NUS study: Working with animals could result in employees that are more compassionate

New research findings by NUS Business School have shown that employees who work with animals gain an unintended benefit—developing greater compassion, which in turn could lead them to work better with their colleagues.

Led by Associate Professor Sam Yam, Head of the Department of Management & Organisation, the study was published in one of the most prestigious human resource management journals, Personnel Psychology.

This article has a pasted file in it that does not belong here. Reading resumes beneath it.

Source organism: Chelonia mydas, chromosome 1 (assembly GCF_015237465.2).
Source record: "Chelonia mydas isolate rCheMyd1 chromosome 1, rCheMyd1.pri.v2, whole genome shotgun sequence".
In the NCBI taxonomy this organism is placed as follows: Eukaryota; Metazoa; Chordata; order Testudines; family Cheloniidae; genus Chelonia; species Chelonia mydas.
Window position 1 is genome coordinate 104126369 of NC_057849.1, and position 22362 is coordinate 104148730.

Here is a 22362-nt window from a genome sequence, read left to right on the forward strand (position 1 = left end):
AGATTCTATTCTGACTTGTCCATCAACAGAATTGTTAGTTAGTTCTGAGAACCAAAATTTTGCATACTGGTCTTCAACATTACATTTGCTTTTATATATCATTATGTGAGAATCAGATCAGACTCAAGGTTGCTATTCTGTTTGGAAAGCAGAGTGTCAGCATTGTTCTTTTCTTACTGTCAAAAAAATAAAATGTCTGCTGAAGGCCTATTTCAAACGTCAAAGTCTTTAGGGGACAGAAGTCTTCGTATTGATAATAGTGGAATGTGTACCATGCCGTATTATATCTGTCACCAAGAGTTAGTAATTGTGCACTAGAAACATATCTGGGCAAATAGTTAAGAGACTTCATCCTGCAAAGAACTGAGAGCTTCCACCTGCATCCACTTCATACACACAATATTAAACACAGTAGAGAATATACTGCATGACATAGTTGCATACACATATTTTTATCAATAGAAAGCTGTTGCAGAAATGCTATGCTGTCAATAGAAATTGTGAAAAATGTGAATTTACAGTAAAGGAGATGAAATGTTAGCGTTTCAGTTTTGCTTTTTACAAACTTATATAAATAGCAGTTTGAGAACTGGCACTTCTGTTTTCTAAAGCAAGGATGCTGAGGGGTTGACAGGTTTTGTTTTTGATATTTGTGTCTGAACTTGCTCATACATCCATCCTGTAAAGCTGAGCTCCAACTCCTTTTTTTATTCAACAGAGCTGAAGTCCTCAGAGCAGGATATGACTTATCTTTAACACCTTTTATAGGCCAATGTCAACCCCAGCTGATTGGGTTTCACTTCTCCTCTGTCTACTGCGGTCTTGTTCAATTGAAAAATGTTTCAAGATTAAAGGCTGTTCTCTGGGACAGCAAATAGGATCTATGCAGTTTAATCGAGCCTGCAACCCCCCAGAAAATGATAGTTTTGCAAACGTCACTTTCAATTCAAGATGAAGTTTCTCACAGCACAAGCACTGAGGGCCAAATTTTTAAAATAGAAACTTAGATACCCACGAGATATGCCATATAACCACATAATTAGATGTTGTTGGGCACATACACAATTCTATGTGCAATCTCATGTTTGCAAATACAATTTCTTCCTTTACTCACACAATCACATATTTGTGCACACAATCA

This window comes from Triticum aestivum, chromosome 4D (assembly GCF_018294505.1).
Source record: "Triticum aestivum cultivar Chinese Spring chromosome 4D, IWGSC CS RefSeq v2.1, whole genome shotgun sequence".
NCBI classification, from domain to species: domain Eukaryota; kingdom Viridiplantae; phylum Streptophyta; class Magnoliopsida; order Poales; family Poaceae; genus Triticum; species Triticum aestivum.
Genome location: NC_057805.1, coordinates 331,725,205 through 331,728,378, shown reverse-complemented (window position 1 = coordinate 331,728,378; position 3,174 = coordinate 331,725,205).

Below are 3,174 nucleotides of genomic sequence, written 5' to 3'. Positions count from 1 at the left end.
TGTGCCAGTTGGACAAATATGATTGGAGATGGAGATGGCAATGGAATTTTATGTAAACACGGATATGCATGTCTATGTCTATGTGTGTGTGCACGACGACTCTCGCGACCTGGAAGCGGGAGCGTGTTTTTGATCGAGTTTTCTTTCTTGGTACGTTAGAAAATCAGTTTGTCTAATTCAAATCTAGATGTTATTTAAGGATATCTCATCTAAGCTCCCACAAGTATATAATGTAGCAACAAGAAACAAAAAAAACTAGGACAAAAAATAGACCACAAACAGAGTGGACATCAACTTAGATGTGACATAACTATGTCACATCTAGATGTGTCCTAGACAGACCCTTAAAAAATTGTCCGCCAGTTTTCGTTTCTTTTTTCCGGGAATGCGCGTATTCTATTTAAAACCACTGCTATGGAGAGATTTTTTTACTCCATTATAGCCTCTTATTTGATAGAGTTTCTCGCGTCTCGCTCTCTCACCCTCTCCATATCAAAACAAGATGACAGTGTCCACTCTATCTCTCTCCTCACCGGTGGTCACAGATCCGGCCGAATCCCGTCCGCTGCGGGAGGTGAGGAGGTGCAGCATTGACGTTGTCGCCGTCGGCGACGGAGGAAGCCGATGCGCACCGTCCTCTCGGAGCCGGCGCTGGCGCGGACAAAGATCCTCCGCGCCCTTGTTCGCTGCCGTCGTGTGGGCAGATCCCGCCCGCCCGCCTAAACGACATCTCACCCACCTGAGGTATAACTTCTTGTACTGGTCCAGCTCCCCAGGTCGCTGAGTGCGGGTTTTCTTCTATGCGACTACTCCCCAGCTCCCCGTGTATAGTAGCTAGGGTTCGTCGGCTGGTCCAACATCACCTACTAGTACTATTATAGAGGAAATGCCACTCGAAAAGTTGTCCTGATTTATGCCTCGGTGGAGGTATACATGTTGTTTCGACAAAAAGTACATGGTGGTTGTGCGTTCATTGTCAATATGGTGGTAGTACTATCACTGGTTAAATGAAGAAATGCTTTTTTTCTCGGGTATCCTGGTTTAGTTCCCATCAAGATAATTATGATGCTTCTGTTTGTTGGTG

The research team conducted three studies: the first with zookeepers from the Mandai Wildlife Group in Singapore, and the second and third with employees who engage in human-animal work in Hong Kong and the United States respectively.

“Our research suggests that working with animals can lead to benefits for both employees and organisations. While the benefits of interacting with animals are well known, we are surprised to be one of the first to study the effects of working alongside them,” remarked Assoc Prof Yam.

For future studies, the research team aims to examine a larger scope of emotional responses, including whether working with animals can bring negative effects.

Read the release and study here.